Like many of you in the United States, I attended fireworks with my family over this Fourth of July weekend. This prompted discussion among us about previous holidays and the traditions that accompany them. My wife reminisced about watching fireworks along the shores of the Wabash River in Vincennes, Indiana at the George Rogers Clark monument while I talked about the 100’s of fireworks shows I saw while working at Kings Island and the times when I had debris falling on me while trying to sweep up the trash from the masses of people who had enjoyed the rides during the day.
Like families, workplaces have traditions that people find important. Every organization I’ve been part of has had traditions that those in the organization find reassuring and contribute to the meaning they find from the work. While we often talk about engagement at work and strive to find the “secret sauce” that can increase engagement, we forget that our traditions can provide either incentives or disincentives to be engaged.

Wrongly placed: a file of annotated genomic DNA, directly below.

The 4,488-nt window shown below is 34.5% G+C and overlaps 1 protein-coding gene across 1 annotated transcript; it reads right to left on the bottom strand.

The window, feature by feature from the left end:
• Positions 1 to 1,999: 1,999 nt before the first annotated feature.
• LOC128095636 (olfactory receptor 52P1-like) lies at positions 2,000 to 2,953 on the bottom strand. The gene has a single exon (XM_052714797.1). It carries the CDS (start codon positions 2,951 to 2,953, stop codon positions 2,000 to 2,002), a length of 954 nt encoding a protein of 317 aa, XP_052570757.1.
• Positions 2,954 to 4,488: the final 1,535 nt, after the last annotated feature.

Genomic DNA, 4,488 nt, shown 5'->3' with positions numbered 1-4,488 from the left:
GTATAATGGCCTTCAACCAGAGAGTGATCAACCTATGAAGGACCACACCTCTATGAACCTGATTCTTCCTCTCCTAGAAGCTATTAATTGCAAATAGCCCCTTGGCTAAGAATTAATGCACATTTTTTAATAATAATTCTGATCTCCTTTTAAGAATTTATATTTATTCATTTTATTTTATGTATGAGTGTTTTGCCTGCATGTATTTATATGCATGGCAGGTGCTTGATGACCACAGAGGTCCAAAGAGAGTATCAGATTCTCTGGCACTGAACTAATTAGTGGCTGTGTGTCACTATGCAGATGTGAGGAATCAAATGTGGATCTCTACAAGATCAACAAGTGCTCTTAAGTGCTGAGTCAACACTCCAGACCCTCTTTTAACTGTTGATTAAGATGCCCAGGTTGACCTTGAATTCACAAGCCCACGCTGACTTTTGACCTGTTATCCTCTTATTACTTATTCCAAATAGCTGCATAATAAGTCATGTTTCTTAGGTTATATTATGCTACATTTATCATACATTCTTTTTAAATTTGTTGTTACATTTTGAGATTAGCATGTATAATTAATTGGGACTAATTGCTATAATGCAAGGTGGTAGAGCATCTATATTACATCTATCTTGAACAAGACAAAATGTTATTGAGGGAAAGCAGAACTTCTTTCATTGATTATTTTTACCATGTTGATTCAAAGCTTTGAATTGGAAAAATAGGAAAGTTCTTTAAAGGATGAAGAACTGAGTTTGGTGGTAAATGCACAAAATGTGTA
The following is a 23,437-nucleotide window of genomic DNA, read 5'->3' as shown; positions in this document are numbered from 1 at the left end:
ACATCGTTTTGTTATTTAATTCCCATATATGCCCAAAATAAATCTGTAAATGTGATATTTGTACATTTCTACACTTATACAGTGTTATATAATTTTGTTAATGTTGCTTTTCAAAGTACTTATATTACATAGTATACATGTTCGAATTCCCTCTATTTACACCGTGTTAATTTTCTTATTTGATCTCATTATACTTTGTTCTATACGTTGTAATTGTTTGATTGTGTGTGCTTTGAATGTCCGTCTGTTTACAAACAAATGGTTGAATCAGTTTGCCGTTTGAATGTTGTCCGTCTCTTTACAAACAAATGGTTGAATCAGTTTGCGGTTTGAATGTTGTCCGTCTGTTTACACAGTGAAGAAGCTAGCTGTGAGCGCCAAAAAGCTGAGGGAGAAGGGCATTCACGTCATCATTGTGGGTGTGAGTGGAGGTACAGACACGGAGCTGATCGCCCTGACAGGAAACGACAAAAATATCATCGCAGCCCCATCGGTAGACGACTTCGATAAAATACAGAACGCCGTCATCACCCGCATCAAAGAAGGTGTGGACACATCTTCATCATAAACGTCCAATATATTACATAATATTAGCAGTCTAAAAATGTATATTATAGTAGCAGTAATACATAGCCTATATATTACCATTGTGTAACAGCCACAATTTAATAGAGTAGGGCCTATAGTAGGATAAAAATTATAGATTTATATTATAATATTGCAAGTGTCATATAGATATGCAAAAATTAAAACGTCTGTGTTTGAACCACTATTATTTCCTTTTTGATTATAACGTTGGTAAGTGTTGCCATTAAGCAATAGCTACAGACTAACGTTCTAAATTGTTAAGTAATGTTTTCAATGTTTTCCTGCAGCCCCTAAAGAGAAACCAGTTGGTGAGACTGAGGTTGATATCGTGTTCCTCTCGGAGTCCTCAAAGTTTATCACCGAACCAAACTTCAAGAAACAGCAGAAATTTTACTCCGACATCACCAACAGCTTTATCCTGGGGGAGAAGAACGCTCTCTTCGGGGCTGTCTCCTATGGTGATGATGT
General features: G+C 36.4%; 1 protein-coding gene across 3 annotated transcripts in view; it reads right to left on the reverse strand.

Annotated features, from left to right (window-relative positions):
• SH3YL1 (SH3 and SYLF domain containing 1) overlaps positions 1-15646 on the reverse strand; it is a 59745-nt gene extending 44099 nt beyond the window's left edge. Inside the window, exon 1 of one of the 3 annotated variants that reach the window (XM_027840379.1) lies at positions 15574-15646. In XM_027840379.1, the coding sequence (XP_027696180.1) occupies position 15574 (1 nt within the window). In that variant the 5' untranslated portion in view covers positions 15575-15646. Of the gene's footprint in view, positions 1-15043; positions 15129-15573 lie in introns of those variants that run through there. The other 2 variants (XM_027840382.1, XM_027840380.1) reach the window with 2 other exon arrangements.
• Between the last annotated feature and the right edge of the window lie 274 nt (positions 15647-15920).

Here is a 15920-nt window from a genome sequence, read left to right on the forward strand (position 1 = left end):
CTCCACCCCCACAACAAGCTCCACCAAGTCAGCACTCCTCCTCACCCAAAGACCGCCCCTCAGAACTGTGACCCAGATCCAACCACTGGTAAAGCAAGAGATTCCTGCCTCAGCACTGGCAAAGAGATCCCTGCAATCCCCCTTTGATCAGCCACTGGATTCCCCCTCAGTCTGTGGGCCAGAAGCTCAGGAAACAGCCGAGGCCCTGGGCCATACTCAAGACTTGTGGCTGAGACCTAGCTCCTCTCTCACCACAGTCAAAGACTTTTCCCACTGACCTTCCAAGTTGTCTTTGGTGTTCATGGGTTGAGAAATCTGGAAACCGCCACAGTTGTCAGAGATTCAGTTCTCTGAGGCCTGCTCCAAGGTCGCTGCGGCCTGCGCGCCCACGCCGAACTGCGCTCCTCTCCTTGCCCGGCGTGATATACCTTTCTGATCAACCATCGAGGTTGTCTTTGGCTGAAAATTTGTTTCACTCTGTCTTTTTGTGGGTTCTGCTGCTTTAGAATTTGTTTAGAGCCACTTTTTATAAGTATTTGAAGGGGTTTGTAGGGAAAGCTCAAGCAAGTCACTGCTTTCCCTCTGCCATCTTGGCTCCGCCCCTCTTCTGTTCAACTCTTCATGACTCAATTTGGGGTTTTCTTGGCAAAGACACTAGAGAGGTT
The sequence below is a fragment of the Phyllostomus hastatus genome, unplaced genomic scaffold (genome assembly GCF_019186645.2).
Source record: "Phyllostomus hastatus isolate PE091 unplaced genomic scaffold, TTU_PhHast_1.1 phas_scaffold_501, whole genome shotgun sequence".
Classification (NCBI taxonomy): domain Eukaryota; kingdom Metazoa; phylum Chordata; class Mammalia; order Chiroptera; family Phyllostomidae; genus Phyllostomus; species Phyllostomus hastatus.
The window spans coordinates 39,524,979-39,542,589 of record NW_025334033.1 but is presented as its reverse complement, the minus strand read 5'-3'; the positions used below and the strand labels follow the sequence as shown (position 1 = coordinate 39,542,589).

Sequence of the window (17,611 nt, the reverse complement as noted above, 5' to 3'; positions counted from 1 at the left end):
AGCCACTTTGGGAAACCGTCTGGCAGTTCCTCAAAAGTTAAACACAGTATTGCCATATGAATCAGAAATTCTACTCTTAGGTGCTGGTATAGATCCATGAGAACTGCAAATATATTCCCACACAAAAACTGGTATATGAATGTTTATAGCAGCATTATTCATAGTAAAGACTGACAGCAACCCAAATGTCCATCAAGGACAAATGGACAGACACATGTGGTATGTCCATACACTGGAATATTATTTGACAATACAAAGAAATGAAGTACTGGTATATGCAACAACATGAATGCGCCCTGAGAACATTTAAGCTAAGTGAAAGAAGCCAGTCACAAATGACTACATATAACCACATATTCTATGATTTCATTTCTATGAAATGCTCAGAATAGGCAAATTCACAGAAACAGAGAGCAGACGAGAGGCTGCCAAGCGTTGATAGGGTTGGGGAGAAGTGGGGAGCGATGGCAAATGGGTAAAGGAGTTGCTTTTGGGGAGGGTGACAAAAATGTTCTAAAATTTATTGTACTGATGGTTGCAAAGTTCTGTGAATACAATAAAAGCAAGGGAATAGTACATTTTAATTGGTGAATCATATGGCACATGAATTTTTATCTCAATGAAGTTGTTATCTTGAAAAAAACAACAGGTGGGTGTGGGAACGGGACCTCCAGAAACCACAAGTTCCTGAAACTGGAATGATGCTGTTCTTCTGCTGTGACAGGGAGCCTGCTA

Way back in my theme park consultant days, a tradition we had on days for client visits to our office was to have our popcorn machine going so that the smell of fresh, buttery
popcorn would be present in the building when our client arrived. This was always followed by another tradition after the client left. That one was the making of caramel corn in the machine. Since it made a huge mess, that deliciousness was followed by yet another tradition, cleaning the popcorn machine! These traditions made for a great time (yes, even the cleaning!) since we all equally enjoyed and took responsibility for maintaining these traditions. The cleaning, while not fun, was still an essential part of what we did to make working there full of engagement through tradition!
What traditions exist in your organization and do they work as an incentive or disincentive to accomplish what needs to be accomplished?